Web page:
Fairmount Minerals and State of Wisconsin Partner to Preserve Bat Habitat Wisconsin conservation biologists lead Bat Night field trip at Fairmount Minerals sand mine
MAIDEN ROCK, Wis., Sept. 13, 2012 /PRNewswire/ -- Two state of Wisconsin conservation biologists hosted a Bat Night field trip for more than 30 people at the Fairmount Minerals Maiden Rock sand mine recently. An estimated 85,000 to 100,000 bats make the Maiden Rock mine their home during the winter. This is the state's second largest bat hibernation spot.
John Paul White and Heather Kaarakka, conservation biologists with the Wisconsin Department of Natural Resources (DNR), explained during the field trip that four bat species hibernate in the Maiden Rock mine: the Big Brown, Little Brown, Northern Long-Ear, and Eastern Pipistrelle species, which are on the state's threatened species list.
At an older mine entrance, now a secondary escape route, field trip attendees saw how a harp trap catches the bats without causing them harm. They also heard the bats' high-frequency sounds with a device called an echolocater.
"These field trips are a great way to educate the public about bat appreciation and conservation," said Kaarakka. "We enjoy the public education and outreach."
North American bats, which are vital to the preservation of the ecosystem, are threatened by a disease known as White Nose Syndrome, named for the powdery white substance visible on infected bats. More than 1 million North American bats have died. The syndrome does not harm people or pets.
Bats, which eat night-flying insects that can harm agricultural products and people, basically, are a natural form of pest control, in addition to plant pollinators and seed dispersers. A recent national study, according to the DNR, estimates their "value to Wisconsin's agricultural industry between $658 million and $1.5 billion a year."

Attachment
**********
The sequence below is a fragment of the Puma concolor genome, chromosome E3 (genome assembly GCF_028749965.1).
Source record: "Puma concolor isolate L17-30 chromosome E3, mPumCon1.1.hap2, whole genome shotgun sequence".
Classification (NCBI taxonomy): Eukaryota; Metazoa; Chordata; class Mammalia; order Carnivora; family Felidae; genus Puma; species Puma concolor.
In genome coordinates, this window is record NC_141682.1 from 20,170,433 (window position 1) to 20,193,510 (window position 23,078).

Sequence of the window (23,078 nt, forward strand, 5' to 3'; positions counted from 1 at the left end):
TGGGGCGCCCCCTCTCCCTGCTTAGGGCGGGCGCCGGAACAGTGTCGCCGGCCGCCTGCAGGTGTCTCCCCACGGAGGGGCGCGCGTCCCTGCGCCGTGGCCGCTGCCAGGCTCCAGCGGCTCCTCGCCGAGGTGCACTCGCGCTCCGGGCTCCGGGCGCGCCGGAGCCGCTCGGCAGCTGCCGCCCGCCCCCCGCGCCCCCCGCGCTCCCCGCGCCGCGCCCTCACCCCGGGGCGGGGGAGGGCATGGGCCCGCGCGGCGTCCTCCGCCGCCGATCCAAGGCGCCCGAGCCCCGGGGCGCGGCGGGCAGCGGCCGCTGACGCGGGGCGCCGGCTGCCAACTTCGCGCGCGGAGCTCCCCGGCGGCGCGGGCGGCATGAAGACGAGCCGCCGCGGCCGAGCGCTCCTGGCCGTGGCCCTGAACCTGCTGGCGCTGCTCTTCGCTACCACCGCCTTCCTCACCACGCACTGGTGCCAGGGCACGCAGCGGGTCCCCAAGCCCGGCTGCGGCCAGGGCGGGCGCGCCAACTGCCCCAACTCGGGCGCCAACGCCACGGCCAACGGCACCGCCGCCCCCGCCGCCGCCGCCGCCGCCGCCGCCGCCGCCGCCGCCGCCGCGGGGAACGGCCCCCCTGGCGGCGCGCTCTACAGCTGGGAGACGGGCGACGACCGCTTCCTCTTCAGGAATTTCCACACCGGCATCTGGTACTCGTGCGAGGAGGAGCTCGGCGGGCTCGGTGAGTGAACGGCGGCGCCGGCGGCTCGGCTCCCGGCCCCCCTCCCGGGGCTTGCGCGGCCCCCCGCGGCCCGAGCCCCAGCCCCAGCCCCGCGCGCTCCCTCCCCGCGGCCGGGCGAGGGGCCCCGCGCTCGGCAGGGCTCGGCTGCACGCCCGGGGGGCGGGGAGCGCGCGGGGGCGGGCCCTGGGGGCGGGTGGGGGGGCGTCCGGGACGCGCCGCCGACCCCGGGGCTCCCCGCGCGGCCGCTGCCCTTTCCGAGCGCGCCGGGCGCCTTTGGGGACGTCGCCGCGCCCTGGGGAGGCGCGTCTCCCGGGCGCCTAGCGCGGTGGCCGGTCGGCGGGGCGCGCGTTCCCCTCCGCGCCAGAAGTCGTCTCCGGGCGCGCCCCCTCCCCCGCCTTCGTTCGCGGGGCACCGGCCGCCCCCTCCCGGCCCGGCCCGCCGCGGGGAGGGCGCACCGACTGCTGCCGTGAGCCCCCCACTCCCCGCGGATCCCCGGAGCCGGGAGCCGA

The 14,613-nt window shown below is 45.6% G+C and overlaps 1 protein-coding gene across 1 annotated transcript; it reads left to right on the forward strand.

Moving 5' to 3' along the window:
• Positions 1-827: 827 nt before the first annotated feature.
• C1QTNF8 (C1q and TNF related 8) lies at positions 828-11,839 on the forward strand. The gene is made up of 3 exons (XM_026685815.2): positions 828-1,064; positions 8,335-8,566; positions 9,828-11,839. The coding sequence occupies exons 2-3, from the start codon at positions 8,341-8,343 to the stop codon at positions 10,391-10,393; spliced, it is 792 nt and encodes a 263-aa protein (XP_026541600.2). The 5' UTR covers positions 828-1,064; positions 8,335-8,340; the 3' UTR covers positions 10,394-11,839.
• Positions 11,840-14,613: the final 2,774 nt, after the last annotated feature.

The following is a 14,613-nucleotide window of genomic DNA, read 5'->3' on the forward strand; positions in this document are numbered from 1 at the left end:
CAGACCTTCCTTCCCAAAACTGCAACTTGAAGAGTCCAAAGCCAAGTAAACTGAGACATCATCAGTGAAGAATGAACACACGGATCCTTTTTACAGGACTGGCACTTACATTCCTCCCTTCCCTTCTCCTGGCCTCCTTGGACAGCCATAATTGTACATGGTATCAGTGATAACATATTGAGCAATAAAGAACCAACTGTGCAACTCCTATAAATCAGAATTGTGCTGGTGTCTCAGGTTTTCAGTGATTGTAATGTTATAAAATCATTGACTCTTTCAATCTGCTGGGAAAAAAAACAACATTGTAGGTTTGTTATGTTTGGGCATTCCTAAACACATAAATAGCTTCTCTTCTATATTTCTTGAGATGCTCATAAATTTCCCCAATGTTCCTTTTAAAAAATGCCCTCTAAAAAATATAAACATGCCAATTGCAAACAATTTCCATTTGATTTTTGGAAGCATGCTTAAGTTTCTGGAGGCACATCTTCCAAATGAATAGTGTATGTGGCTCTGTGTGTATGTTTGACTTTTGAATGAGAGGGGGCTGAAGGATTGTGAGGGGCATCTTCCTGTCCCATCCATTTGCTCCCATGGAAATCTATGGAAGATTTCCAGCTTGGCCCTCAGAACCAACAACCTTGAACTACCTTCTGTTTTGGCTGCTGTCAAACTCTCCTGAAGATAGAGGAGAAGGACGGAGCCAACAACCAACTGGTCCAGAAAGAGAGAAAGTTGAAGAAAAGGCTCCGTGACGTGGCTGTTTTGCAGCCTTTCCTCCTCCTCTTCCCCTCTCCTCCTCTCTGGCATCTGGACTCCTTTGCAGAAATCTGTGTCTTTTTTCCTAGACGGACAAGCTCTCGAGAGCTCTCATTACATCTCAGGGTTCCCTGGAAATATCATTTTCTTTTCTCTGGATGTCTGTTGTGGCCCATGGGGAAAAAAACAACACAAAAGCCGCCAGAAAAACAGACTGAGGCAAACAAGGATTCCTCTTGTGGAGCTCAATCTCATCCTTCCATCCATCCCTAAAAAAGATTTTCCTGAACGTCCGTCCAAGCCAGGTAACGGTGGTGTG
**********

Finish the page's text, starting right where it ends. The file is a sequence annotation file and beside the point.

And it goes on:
The DNR has installed bat detectors at the Fairmount Minerals mine to log the time and direction of these night-flying bats so they can learn more about White Nose Syndrome. The company has been working with the DNR on this sustainability initiative for more than eight years to ensure the bats' safety during the winter, in addition to enabling greater research into White Nose Syndrome.
Proceeds from the field trip's $50 admission fee are supporting the Wisconsin Bat Conservation Fund. The event was sponsored by the Wisconsin Department of Natural Resources and the Wisconsin Natural Resources Foundation.
About Fairmount Minerals
Fairmount Minerals is one of the United States' largest producers of industrial sand. The Chardon, Ohio-based company operates a global network of 23 mining, mineral processing, manufacturing, and coating facilities with six administrative and R&D development offices.
Fairmount Minerals' specialized sands advance a vast array of industries and markets, such as construction, filtration, foundry, glass, sports turf, and oil and gas. The company's more than 750 employees bring its sustainability motto of 'Do Good. Do Well.' to life and embrace its sustainable development (SD) mission of People, Planet, and Prosperity or 3 Ps. For more information, please visit: http://www.fairmountminerals.com.
SOURCE Fairmount Minerals